A few years back, I had an interesting experience. Our son’s pediatrist worked in a private hospital. Apart from his skill and ability to be excellent with kids, visiting him was a pleasant experience due to its convenient location, ample parking space, neat and clean hospital and friendlier staff. The doctor was great with the kid and made us comfortable too. Due to some emergency, one fine day, we needed to visit his own consulting clinic. It was in a bit crowded locality, I struggled to find the parking space, entry to the clinic was through the side of the building and minimal waiting area. I was disappointed, and despite knowing the doctor for some time, I felt I should rethink — all for no reason.
The same doctor but the different setup, and I was willing to discount all the good experiences of a couple of years.
That’s nothing but how spaces impacted me — Mental Models.
I am not a movie buff, but I enjoy some. Vantage Point was one such movie. It has mixed reviews; however, I appreciated the way the concept was presented. The President is assassinated, and how Barnes — an agent on protection duty, rescues the President. The story covers how different people view the plot through their version of the events. Barnes solves the puzzle by connecting the dots. It’s a movie, so it obviously ends with the rescue.
A fragmented plot was a great way to portray the situation. It’s pretty relatable to real-life experiences where I thought I know the truth and, in reality, discovered the truth later.
That’s all because of an impression of everything on us or, in other words, the mental models we have.
What are mental models?
Mental models are very powerful constructs. It’s a lens through which we make sense of our surrounding. It’s one’s understanding of what’s out there, it’s ones own version of truth. They come in all shapes and forms, positive as well as negative.
I am sure all of us can count countless examples when someone stupid has solved a very complex problem. We also know some lazy person toiling hard today and achieving success. That’s the reality.
Some people make us feel comfortable in a very short time. If we think, carefully they would probably say something or do something which we believe in. Remember the bond we felt by knowing that the other person follows the same sport and shares the same home team. It’s incredible to notice how these connections shape our opinions about the person without actual experience.
Negative side experience is more adversely impacting. Most people like to make decisions about money will a little bit of patience. I am no exception. Once I came across a financial advisor who would start advising from the 2nd minute into the conversation. I formed a very negative opinion about the person and felt not at all worth trusting. He didn’t even listen to my thoughts until he finished with all the suggestions on what can I do. Naturally, I stayed away. Later on, I found out that person rose quite fast in the organisation due to his financial acumen.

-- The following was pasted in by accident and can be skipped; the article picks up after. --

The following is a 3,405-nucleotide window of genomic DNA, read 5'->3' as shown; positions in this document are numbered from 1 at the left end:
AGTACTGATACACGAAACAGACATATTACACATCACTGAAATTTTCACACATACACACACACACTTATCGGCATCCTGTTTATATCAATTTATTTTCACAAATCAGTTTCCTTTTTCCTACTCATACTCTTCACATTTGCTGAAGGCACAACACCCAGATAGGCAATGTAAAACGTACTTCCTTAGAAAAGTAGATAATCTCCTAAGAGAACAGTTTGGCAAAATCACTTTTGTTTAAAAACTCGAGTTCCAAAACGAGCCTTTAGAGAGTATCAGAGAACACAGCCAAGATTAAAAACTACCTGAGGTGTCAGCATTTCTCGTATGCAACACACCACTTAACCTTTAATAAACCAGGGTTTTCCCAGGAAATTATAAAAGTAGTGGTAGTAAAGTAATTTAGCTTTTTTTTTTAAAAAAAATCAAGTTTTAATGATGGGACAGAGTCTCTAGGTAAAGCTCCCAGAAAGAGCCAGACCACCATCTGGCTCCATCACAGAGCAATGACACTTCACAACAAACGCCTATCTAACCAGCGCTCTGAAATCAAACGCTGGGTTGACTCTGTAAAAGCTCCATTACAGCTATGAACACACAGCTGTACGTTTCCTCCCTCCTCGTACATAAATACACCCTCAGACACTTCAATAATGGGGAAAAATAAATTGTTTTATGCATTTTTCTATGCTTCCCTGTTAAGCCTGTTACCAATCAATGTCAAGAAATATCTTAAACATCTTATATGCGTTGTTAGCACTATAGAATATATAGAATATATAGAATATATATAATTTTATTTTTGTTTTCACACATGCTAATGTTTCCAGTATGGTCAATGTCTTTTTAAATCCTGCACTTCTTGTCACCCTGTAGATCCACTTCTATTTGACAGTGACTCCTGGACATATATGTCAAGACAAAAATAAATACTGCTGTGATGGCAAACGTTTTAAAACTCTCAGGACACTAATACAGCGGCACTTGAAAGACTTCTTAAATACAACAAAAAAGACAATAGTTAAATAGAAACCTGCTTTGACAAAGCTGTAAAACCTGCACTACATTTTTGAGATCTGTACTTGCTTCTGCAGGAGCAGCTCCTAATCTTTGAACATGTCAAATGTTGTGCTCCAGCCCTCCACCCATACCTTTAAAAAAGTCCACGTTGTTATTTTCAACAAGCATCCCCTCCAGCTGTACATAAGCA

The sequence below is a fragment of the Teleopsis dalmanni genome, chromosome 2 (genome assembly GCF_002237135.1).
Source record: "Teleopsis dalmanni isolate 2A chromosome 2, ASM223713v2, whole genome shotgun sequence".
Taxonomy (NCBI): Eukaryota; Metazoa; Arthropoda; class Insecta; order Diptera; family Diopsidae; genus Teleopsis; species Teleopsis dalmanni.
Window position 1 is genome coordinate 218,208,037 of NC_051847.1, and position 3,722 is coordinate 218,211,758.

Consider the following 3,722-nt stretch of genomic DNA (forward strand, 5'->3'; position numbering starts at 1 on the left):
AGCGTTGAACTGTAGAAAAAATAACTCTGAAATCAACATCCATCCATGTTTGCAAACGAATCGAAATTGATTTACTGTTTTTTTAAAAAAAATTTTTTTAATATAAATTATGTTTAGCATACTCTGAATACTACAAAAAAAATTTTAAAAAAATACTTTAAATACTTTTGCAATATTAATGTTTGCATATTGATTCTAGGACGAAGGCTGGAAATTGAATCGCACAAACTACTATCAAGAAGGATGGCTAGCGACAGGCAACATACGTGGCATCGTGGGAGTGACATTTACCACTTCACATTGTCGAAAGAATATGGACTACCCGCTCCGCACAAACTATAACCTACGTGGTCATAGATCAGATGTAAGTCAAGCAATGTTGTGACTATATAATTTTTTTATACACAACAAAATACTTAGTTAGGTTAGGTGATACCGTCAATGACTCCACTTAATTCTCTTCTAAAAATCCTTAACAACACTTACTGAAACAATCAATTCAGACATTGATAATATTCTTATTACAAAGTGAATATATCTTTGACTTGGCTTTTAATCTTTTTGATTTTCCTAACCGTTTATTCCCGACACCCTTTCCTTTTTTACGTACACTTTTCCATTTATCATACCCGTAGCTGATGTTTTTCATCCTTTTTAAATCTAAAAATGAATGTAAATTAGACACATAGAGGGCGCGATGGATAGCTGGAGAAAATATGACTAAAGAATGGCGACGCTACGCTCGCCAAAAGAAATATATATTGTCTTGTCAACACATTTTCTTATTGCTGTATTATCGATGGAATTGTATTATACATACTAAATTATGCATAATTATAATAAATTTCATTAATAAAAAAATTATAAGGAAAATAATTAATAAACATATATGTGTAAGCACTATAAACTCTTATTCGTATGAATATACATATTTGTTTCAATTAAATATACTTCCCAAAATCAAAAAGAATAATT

Mental models are nothing but the mental imagery we carry about everything around us based on every piece of information we have collected in the past.
So if they can have so much damaging impact, what can we do about mental models?
Awareness is the key. Learning Mental models can help us know who we are, how we behave, what we like and what we don’t. It allows us to validate things. And with reasonable understanding, it helps to respond than react.
The root of our (mis)understanding lies in our ability to observe. We often listen or read what we want to hear or see, only to discover our misinterpretation later. Listening with intent and a clear mind goes a long way in getting the true sense of reality and getting a fresh perspective.
2 tricks to use the mental model effectively
- Observe intently
- Suspend the judgment; it’s a well-established fact that we understand it holistically if we listen to understand and not respond.
How to learn to observe?
One might argue that isn’t that something we do naturally. While that’s true, to be aware of one’s own mental models, we need to observes ourselves. That can be very, very difficult, as we are thinking and behaving accordingly anyway is a complex phenomenon. Add observing oneself to that, and it might get very complicated. There are some starting points. By no means this enough, but it would get us started.
Ask simple questions such as what is the purpose of this conversation, what are the thoughts, name your feeling at that moment. Along with this, pay attention to changes in the body — that helps in looking inward. As it is said,“The moment you observe it changes!”
Keeping the default point of view aside or suspending the mental model
This could be tricky and needs practice. The good part is the majority of the seeds are sown in the previous skill — Observing.
During the training, I learnt an activity which I believe pretty helpful. It suggests we write down assumptions, fears, thoughts about what we have. Physically tear and drop it in the dustbin. This helps in staying free from those thoughts, at least for a couple of hours. It just lets out some of the bit negativity and helps in focussing on here and now.
I am going through a course that will help me build a conscious awareness of various facets of trust. As I go through multiple sessions and activities, I intend to write here to share things with you and, in the process, understand them better. Looking forward to your comments and feedbacks.